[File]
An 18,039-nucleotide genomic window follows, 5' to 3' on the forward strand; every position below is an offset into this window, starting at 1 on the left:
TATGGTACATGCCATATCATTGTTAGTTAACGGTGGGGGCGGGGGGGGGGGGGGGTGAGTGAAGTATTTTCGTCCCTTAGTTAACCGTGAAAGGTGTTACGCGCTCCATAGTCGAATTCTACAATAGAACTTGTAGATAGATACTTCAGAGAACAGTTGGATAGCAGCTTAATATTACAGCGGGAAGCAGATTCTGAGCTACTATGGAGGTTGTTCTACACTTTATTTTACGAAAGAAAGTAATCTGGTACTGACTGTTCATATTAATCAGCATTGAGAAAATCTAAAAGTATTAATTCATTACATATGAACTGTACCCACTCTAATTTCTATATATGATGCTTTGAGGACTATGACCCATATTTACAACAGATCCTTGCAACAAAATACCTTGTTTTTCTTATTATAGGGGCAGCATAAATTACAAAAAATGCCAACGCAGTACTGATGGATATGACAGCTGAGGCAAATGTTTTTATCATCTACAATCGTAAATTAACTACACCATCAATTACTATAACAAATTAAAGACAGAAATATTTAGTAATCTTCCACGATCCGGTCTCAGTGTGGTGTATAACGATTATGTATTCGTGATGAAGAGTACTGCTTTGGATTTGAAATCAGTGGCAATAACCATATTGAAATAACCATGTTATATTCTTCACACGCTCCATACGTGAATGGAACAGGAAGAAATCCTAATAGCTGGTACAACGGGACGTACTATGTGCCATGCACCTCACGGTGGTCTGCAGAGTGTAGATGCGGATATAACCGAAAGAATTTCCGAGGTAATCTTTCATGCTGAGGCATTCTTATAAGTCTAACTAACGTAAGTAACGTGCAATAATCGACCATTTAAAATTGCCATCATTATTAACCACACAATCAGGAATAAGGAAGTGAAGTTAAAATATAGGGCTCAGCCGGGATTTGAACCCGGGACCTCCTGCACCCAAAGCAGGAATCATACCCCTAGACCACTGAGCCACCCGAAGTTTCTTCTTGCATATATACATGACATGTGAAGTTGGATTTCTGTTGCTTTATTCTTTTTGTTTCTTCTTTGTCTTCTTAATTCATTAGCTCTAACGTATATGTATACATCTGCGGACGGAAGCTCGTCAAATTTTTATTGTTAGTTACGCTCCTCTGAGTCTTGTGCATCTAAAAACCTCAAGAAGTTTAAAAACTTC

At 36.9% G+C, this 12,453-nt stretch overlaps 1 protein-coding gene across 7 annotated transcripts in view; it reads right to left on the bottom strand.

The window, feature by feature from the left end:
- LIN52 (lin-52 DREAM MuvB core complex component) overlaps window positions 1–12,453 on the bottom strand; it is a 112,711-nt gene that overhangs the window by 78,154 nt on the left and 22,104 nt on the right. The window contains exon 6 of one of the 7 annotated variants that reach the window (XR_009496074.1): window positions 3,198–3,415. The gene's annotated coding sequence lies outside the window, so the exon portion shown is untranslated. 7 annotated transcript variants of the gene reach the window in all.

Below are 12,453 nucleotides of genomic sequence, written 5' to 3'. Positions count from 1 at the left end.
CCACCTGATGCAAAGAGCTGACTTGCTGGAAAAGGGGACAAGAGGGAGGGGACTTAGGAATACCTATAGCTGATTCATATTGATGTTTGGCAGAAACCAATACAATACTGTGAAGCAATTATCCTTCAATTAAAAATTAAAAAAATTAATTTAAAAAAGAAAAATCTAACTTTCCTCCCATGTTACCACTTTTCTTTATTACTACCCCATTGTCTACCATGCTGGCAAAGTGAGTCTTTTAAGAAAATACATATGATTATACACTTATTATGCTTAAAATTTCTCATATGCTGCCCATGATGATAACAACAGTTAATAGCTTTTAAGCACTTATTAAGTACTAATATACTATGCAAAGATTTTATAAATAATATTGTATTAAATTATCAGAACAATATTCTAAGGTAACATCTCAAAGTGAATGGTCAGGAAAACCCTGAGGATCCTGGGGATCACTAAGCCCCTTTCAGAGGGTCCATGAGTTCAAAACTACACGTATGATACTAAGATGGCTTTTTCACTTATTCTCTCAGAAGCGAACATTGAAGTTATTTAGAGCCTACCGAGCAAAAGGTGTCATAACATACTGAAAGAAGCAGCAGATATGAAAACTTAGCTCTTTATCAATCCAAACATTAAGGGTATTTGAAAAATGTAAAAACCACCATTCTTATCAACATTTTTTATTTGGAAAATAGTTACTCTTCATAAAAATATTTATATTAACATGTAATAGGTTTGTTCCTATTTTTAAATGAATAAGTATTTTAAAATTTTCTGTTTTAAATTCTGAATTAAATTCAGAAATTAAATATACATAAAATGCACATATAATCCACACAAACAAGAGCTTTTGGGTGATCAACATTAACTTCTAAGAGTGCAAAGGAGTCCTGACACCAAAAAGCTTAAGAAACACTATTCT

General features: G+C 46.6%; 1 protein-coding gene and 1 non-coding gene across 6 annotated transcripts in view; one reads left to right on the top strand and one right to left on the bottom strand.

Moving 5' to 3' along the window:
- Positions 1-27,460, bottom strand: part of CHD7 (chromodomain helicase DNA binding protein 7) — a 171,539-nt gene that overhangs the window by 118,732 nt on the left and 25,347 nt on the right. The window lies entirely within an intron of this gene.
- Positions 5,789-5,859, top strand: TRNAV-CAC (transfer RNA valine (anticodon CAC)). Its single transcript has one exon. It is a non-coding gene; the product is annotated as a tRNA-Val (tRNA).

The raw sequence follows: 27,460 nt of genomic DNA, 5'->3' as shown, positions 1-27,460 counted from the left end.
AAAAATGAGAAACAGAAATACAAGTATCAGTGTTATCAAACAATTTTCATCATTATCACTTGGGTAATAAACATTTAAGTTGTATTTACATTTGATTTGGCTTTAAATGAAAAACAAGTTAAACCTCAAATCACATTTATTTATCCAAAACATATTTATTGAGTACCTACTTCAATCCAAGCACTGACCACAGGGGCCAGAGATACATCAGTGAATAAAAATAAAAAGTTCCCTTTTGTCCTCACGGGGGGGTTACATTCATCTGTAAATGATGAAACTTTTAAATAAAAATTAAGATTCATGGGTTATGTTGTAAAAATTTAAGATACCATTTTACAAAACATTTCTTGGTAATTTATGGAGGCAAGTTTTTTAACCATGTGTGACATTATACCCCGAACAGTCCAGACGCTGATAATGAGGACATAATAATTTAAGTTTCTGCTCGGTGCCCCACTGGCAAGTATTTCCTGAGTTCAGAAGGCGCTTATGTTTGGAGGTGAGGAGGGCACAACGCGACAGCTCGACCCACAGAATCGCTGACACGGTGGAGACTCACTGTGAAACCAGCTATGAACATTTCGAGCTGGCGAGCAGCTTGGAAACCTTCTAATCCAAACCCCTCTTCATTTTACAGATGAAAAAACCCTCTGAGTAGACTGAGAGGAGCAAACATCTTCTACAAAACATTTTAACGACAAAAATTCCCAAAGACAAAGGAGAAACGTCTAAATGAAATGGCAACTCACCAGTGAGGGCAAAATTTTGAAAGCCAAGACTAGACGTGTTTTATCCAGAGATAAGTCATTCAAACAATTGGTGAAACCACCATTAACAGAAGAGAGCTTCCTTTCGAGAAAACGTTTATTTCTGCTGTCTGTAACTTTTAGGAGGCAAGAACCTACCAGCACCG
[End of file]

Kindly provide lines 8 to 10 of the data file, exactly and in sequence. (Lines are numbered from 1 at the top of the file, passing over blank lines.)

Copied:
General features: G+C 46.6%; 1 protein-coding gene and 1 non-coding gene across 6 annotated transcripts in view; one reads left to right on the top strand and one right to left on the bottom strand.

Moving 5' to 3' along the window:
- Positions 1-27,460, bottom strand: part of CHD7 (chromodomain helicase DNA binding protein 7) — a 171,539-nt gene that overhangs the window by 118,732 nt on the left and 25,347 nt on the right. The window lies entirely within an intron of this gene.